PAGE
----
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“Go Green”

To the Editor:

Editor Cal Bryant’s column on Feb. 13, “Go Green”, was a fun article that is totally true.

Think about it, remember when we used to return our Pepsi/Coke bottles for cleaning and refilling. Milk was the same way. But in our new fast pace world people don’t feel that they have time to save and honestly we don’t see the need to recycle. However, our failure to recycle today will have lasting effects on our future. We may not think that recycling is really important today, but future generations will pay for our failure to recycle.

Counties and towns in North Carolina offer opportunities for recycling cans, plastic, paper and other items, but many citizens choose not to use recycle bins. It doesn’t cost you anything, except for a little effort.

When my family moved to New York, we were introduced to their recycle plan; a five cents deposit on each aluminum can, glass container and plastic bottle at purchase. Then there were vending machines in the grocery stores where you put your aluminum can in the machine which crushed it and gave you your five cents refund on each item. Currently about seven states have the same or similar recycle programs. I believe that a similar system in our state would give people more incentive to recycle.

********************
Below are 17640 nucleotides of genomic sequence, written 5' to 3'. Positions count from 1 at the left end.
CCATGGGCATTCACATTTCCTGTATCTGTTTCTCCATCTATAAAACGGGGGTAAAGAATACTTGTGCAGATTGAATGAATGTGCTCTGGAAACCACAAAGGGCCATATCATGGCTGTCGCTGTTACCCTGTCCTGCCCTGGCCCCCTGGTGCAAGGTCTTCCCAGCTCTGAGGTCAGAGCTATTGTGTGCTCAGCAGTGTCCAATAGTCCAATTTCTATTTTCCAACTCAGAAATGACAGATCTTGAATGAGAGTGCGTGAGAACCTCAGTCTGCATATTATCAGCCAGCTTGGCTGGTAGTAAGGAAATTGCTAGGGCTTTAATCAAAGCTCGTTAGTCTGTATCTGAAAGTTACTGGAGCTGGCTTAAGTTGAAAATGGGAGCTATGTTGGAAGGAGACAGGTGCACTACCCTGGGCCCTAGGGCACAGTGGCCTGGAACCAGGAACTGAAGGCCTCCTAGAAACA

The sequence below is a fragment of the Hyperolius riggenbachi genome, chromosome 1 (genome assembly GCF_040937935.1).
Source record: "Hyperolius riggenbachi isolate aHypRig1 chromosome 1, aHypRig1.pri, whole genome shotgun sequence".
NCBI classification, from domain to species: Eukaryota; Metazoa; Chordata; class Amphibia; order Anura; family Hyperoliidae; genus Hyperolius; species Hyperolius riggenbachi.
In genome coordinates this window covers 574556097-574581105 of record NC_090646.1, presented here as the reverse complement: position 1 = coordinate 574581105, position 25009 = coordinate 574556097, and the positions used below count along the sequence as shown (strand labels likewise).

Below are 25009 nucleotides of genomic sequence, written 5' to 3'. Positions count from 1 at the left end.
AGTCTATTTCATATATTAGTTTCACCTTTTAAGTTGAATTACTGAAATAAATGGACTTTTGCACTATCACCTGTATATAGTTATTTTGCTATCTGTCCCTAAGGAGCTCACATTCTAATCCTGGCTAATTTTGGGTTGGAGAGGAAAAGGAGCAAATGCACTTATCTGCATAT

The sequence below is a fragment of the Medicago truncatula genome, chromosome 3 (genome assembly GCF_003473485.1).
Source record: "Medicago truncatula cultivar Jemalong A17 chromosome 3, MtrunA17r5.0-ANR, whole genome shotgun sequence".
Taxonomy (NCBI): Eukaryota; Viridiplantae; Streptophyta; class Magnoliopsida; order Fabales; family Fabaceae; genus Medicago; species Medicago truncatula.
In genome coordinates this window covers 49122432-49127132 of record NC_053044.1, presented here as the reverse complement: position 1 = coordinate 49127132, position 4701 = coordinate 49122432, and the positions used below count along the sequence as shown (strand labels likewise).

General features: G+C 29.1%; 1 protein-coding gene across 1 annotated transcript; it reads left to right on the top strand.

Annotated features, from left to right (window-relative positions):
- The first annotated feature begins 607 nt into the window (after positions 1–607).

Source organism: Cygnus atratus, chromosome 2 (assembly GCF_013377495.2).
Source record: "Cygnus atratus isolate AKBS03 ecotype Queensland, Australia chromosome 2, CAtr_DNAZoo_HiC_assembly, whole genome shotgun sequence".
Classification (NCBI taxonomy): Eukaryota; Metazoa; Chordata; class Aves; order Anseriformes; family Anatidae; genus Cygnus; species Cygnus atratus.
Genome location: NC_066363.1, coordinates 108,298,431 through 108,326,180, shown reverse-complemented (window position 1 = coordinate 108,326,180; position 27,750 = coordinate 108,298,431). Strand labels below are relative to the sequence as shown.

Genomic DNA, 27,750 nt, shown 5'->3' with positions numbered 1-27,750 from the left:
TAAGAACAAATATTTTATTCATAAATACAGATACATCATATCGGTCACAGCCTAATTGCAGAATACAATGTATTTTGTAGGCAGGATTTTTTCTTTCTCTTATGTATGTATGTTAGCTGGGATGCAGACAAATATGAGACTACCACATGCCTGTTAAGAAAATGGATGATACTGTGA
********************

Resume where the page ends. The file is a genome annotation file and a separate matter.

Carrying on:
You should ride to the Bertie landfill near Aulander and see the mountain of trash. It is huge. Just imagine how much we could cut down on that mountain if we took out all of the plastic, metals and paper.

Some facts are that trash has negative effects on the environment and the economy. Paper makes up nearly 30% of solid waste each year, and in 2014 Americans recycled about 65% of the paper they used. Like paper, glass can be recycled over and over. Americans used about 11.5 million tons of glass in 2014 and about 26% was recovered for recycling.

Plastics are probably the most recyclable product that is wasted. Look at all of the plastic bags flying around our roads and parking lots. Americans generated 33 million tons of plastic in 2014; only 9.5% were recycled. Recycling one ton of plastic bags saves about 11 barrels of oil. Do you think that could have an effect on gas prices?

Plastic bottles are used for many of our household products, especially soft drinks. These bottles can be easily recycled and save oil.

I am not one of those green nuts for the environment; however, recycling is good citizenship. We can help improve the environment with less trash and save our vital natural resources. We can also help our economy by recycling and saving the cost of making products.

Think about it, we can recycle now or pay later. Prices of goods will go up as the cost of these containers increase.

I encourage everyone to recycle everything you can. It is easy and available in our local towns and counties.

Johnnie Ray Farmer

Hertford Co. Commissioner

Millennium